Abu Dhabi-based Man City owner draws $500m investment from private equity firm Silver Lake

Manchester City this month reported record high 2018-19 revenue of £535.2 million ($687 million) in a fifth consecutive year of profitability. (Reuters)
Updated 27 November 2019

Abu Dhabi-based Man City owner draws $500m investment from private equity firm Silver Lake

  • Europe’s top football clubs have drawn in big money from some of the world’s richest investors over the last decade
  • Man City this month reported record high 2018-2019 revenue of £535.2 million in a fifth consecutive year of profitability

PARIS: US private equity firm Silver Lake has agreed to invest $500 million in the owners of English football champions Manchester City, valuing the Premier League club’s owner at $4.8 billion.
Silver Lake will buy just over 10 percent of Abu Dhabi-controlled City Football Group (CFG), which owns Manchester City, the companies said on Wednesday, confirming a report in the Financial Times newspaper.
Europe’s top football clubs have drawn in big money from some of the world’s richest investors over the last decade, as the game attracts more and more fans in lucrative markets such as Asia, the United States and the Middle East.
The clubs’ property portfolios are also often seen as lucrative assets.
Man City’s big domestic rival Manchester United are owned by the American Glazer family, while Chelsea is owned by Russian billionaire Roman Abramovich. French champions Paris Saint Germain are owned by Qatar Sports Investments.
“Silver Lake is a global leader in technology investing, and we are delighted by both the validation that their investment in CFG represents, and the opportunities for further growth that their partnership brings,” City Football Group Chairman Khaldoon Al-Mubarak said in a statement.
City Football Group said none of its existing shareholders were selling equity stakes as part of the Silver Lake deal.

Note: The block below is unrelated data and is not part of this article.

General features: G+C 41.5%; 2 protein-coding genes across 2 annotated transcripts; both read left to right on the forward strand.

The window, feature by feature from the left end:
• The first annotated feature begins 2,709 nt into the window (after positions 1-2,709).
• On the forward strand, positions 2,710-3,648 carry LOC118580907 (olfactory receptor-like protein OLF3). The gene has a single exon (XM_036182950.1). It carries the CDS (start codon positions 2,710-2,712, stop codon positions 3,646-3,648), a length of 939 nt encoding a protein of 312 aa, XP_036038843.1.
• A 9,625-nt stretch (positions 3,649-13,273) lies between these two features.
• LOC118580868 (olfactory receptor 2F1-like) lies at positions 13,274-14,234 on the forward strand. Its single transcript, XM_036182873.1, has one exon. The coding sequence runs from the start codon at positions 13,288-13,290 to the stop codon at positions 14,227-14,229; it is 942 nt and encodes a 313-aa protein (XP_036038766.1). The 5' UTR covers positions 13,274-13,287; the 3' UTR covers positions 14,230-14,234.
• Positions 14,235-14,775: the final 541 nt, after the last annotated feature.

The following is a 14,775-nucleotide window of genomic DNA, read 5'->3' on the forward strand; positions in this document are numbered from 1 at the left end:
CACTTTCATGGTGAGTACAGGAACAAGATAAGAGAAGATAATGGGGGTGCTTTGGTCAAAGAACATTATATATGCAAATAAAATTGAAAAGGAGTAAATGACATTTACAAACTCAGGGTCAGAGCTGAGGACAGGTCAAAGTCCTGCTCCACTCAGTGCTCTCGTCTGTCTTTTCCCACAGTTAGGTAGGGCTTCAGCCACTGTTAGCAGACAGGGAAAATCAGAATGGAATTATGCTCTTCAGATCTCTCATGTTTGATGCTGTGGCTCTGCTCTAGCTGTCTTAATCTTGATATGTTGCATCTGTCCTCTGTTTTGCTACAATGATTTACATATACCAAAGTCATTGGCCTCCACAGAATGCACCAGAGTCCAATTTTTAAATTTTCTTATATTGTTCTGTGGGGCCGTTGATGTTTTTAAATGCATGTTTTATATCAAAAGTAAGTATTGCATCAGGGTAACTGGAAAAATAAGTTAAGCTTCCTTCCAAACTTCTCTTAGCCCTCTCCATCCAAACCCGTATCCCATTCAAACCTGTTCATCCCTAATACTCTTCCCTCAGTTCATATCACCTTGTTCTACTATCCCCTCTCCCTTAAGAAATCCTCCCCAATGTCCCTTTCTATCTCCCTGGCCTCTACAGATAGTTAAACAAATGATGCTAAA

It added that Abu Dhabi United Group, the investment vehicle owned by Sheikh Mansour bin Zayed Al Nahyan, would remain the majority CFG shareholder with a stake of around 77 percent.
Man City this month reported record high 2018-19 revenue of £535.2 million ($687 million) in a fifth consecutive year of profitability.
Silver Lake Managing Director Egon Durban will join the board of City Football Group.
“We are excited to invest in CFG, which is redefining football globally and in doing so has successfully built an impressive global platform of marquee football clubs across five continents,” Durban said in a statement.
Manchester City spent much of the 1990s in the doldrums, often out of England’s top-flight league and far behind Manchester United, which remains England’s record league title holders with 20 championship titles.
However, the influx of Middle Eastern cash has since led to a revival in Man City’s fortunes.
The team, managed by former Barcelona man Pep Guardiola, won an unprecedented domestic treble last season — the Premier League title, the FA Cup and the League Cup.
Unlike Manchester United and Liverpool, however, Man City is yet to win Europe’s most prestigious title, the Champions League.


Djokovic survives scare as rain causes chaos at Australian Open

Updated 20 January 2020

Djokovic survives scare as rain causes chaos at Australian Open

  • World No. 3 Federer was briefly hauled off court while the roof was closed on Rod Laver Arena

MELBOURNE: Novak Djokovic survived a scare to join Roger Federer and Serena Williams in the Australian Open second round as heavy downpours caused chaos on Monday, forcing organizers to postpone a swathe of matches.